Olivier Sciales and Remi Chevalier
Chevalier & Sciales
For a long time, Luxembourg hedge funds and funds of hedge funds (FoHFs) have been set up under several wrappers, namely funds submitted under part II of the law of 20 December 2002 on UCIs (the 2002 Law) and specialised investment funds (SIFs) governed by the law of 13 February 2007. As of today, hedge fund managers are considering launching UCITS platforms (especially ‘sophisticated UCITS’). As is widely known, UCITS funds are harmonised European retail fund vehicles that can be sold globally and which benefit from the European passport, enabling investment managers to easily market their funds within the EU. The total amount invested into UCITS was around €4.6 trillion ($6.87 trillion) at the end of 2008 and experts forecast that it is set to grow to between €7 trillion ($10.4 trillion) and €9 trillion ($13.45 trillion) by 2012. As of 30 September 2009, the assets under management (AuM) of Luxembourg UCITS were about €1.39 trillion ($2.07 trillion), which represents 78% of the total AuM of all the Luxembourg undertakings of collective investments.
The UCITS framework is attracting attention from hedge fund managers mainly because of the increased demand from investors for regulated products, transparency and liquidity sought in the aftermath of the Madoff case, the benefit of the European passport, the continuous broadening of the eligible asset rules for UCITS, the strong risk management framework, the future benefits of UCITS IV (when implemented by 2011) and the implications of the recently proposed EU AIFM directive for non-UCITS vehicles.
As mentioned, the European passport provides hedge fund managers with the possibility of distributing the shares or units of the fund within the EU. The European passport makes distribution easier for these fund promoters since they no longer have to be reviewed for substance in other EU member states but only with respect to formal compliance. The new simplified notification procedure provided by UCITS IV will also be of interest to hedge fund managers since it will speed up the cross-border distribution of their funds.
Managers, driven by the investor demand, are looking for products that can deal with their alternative investment policy as well as replicating their hedge fund strategies.
The UCITS directive adopted in 1985 (UCITS I) did not provide a detailed definition of the term ‘transferable securities’ even though it referred to them repeatedly. In order to ensure a uniform application of the UCITS directives, as well as helping EU member states to develop a common understanding as to whether a given asset category is eligible for a UCITS, the European institutions have decided to clarify such definitions in the eligible assets directive of 19 March 2007 and the Committee of European Securities Regulators’ (CESR) guidelines concerning eligible assets for investment by UCITS transposed in Luxembourg by the Grand-Ducal Regulation of 8 February 2008 and the CSSF circular 08/339.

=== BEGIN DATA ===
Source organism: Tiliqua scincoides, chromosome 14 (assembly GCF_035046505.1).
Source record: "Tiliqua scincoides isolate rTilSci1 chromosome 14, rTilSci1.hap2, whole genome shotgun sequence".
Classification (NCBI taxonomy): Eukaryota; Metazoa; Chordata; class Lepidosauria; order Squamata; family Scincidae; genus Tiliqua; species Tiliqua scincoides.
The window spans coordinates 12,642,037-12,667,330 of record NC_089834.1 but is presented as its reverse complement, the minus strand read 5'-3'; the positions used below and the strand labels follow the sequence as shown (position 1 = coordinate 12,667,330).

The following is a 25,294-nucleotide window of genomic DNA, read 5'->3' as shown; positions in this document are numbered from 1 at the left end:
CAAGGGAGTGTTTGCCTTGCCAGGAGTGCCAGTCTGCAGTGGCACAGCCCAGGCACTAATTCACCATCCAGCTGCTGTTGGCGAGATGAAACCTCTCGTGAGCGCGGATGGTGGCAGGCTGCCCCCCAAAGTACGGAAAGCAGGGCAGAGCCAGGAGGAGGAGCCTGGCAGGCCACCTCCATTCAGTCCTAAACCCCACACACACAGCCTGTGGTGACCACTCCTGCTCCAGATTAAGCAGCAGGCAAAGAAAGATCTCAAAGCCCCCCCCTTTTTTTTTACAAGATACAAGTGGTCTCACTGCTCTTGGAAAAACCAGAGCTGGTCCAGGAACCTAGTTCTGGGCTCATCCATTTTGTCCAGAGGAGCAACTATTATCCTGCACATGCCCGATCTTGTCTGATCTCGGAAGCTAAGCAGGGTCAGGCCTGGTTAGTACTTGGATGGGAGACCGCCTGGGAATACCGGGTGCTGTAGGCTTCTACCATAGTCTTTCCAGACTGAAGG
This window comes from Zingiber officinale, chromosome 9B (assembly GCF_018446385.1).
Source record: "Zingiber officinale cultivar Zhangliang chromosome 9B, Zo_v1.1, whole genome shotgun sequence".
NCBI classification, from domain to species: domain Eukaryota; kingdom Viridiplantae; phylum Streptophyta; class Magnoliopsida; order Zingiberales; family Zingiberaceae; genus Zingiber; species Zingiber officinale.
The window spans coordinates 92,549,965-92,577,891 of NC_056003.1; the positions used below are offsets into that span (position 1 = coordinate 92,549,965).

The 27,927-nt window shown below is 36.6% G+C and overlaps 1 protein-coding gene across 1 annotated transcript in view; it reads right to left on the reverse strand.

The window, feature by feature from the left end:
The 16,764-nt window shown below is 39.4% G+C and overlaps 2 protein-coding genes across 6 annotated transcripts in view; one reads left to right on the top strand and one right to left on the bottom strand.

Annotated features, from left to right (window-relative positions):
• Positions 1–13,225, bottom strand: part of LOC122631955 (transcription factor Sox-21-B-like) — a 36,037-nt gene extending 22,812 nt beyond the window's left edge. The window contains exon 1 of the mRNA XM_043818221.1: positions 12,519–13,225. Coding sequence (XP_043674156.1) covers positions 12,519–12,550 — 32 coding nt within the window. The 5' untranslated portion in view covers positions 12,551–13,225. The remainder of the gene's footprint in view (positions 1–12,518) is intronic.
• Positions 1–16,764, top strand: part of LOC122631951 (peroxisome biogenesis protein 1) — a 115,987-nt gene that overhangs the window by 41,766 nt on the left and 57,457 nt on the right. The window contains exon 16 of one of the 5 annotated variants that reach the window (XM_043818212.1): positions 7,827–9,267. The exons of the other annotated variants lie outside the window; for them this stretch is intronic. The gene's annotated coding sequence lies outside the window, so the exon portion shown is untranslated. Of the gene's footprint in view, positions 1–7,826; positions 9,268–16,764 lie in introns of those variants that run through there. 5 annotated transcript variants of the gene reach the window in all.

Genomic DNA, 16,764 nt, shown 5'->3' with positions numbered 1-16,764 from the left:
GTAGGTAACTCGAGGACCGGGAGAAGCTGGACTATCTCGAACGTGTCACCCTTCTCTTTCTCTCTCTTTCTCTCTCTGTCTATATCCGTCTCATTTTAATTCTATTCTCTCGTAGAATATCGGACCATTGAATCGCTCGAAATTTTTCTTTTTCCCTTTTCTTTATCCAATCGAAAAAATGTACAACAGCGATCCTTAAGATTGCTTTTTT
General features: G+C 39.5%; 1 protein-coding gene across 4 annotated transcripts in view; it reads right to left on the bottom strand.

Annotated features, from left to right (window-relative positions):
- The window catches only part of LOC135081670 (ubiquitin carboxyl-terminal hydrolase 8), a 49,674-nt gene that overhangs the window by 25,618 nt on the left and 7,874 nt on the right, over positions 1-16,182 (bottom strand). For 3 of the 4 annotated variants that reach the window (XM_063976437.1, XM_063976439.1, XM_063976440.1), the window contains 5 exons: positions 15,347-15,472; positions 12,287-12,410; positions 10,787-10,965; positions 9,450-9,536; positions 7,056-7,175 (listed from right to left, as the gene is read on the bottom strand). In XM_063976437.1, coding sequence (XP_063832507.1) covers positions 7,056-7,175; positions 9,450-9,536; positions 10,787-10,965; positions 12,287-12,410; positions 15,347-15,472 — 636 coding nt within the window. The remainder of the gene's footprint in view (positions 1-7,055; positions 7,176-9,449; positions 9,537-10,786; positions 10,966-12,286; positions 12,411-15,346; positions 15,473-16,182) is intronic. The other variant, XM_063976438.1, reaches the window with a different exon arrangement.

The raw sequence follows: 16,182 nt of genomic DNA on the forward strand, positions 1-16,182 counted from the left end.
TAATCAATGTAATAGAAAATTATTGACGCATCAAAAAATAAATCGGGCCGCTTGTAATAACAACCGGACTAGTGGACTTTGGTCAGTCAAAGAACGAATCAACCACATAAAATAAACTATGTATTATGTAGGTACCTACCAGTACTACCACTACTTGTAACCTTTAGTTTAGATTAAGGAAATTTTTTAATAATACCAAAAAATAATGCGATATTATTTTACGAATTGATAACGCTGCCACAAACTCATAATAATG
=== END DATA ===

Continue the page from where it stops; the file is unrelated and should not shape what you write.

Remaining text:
Traditionally, UCITS investment strategies were limited to long/short equity. The main innovation was to extend the assets eligible for UCITS in order to enable UCITS III vehicles to invest in, inter alia, OTC derivatives (total return swaps, contracts for difference, etc) to adopt synthetic shorting strategies (as physical shorting is not allowed), 130/30 strategies, investments in hedge fund indices and so forth.
These strategies are now possibly subject to certain counter-party exposure limits, in the sense that the global exposure through the use of derivatives does, in principle, not exceed 100% of the net asset value of the assets. Hence, UCITS’ overall risk exposure may, in principle, not exceed 200% of the net asset value on a permanent basis.
Increased Investor Protection
According to article 42 (1) of the 2002 Law, UCITS must implement a risk management strategy that enables them to monitor and measure the risk of the positions and their contribution to the overall risk profile at any time. CSSF, the Luxembourg regulator, has classified UCITS on the basis of their risk profile as sophisticated UCITS and non-sophisticated UCITS.
A sophisticated UCITS (the funds which hedge fund managers tend to set up) are UCITS that mainly use derivative financial instruments and/or are making use of more complex strategies. According to CSSF, a sophisticated UCITS must entrust to a risk management unit which is independent of the entities in charge of making investment decisions, the task of identifying, measuring, monitoring and controlling the risks associated with the portfolio’s positions. For instance, the risk management unit must have: